1 2 3 4 5 6 7 8 9 10 7.3/10 X  

A documentary on the evolution of MC battles from verbal one-upmanship to street warfare.

Director: Peter Spirer
Stars: Ving Rhames, 50 Cent, Kevin Anderson
Documentary | Music
    1 2 3 4 5 6 7 8 9 10 7.2/10 X  

As pioneers of the Dirty South music movement, Organized Noize is responsible for Outkast, CeeLo, the Goodie Mob and the Dungeon Family. Their production shaped the landscape of hip-hop ... See full summary »

Director: Quincy Jones III
Stars: 2 Chainz, André Benjamin, Big Boi
Scratch (2001)
Documentary | Music
    1 2 3 4 5 6 7 8 9 10 7.9/10 X  

A feature-length documentary film about hip-hop DJing, otherwise known as turntablism. From the South Bronx in the 1970s to San Francisco now, the world's best scratchers, beat-diggers, ... See full summary »

Director: Doug Pray
Stars: Chali 2na, Marc 7, Afra
Documentary | Music
    1 2 3 4 5 6 7 8 9 10 6.9/10 X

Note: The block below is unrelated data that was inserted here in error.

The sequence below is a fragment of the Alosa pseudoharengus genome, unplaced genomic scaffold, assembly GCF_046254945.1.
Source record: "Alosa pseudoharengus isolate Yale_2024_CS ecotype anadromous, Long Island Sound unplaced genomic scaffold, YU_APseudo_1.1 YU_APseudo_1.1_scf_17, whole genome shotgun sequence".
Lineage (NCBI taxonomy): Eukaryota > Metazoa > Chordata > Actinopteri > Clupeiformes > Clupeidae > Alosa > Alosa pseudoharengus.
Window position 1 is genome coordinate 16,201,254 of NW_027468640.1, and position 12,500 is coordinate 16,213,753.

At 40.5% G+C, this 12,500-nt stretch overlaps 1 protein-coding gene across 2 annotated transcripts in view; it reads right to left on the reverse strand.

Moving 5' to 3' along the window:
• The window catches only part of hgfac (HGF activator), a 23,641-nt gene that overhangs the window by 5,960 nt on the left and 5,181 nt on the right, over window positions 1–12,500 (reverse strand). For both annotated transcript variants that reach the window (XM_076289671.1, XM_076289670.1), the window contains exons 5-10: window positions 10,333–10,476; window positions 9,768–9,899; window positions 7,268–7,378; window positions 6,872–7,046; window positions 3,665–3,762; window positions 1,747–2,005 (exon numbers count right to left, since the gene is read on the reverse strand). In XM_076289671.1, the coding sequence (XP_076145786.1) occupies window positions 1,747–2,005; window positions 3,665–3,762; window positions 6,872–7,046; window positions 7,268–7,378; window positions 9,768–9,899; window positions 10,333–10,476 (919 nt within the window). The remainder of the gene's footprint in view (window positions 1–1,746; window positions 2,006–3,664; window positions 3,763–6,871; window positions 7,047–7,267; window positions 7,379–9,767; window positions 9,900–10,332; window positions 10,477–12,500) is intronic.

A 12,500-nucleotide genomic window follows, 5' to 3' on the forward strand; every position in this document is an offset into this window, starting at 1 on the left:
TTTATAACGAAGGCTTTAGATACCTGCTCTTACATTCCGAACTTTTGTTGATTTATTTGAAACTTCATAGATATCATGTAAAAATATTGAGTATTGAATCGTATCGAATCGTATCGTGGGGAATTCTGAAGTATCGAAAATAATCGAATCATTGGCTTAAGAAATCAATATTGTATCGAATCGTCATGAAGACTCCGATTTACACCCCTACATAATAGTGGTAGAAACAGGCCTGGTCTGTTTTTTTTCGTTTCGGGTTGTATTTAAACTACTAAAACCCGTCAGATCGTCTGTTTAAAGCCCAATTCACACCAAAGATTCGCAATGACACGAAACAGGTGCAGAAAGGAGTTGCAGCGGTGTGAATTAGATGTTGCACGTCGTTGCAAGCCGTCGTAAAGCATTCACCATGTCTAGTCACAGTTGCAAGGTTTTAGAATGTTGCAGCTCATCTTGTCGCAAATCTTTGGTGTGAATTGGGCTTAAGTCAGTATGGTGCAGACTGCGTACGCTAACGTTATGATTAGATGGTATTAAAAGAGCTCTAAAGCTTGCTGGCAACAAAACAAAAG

In the summer of 1993, the Wu-Tang Clan emerged from the slums of Staten Island and took the hip-hop world by storm. Their legacy spanned over a decade, garnering fans worldwide and ... See full summary »

Director: Gerald Barclay
Stars: Ralph McDaniels, Remedy Roll, Gano Grills
Documentary | Biography | Music
    1 2 3 4 5 6 7 8 9 10 7.5/10 X  

Our Vinyl Weighs a Ton is a feature-length documentary about avant-garde Los Angeles-based record label Stones Throw Records. The film weaves together rare concert footage, never-before-see... See full summary »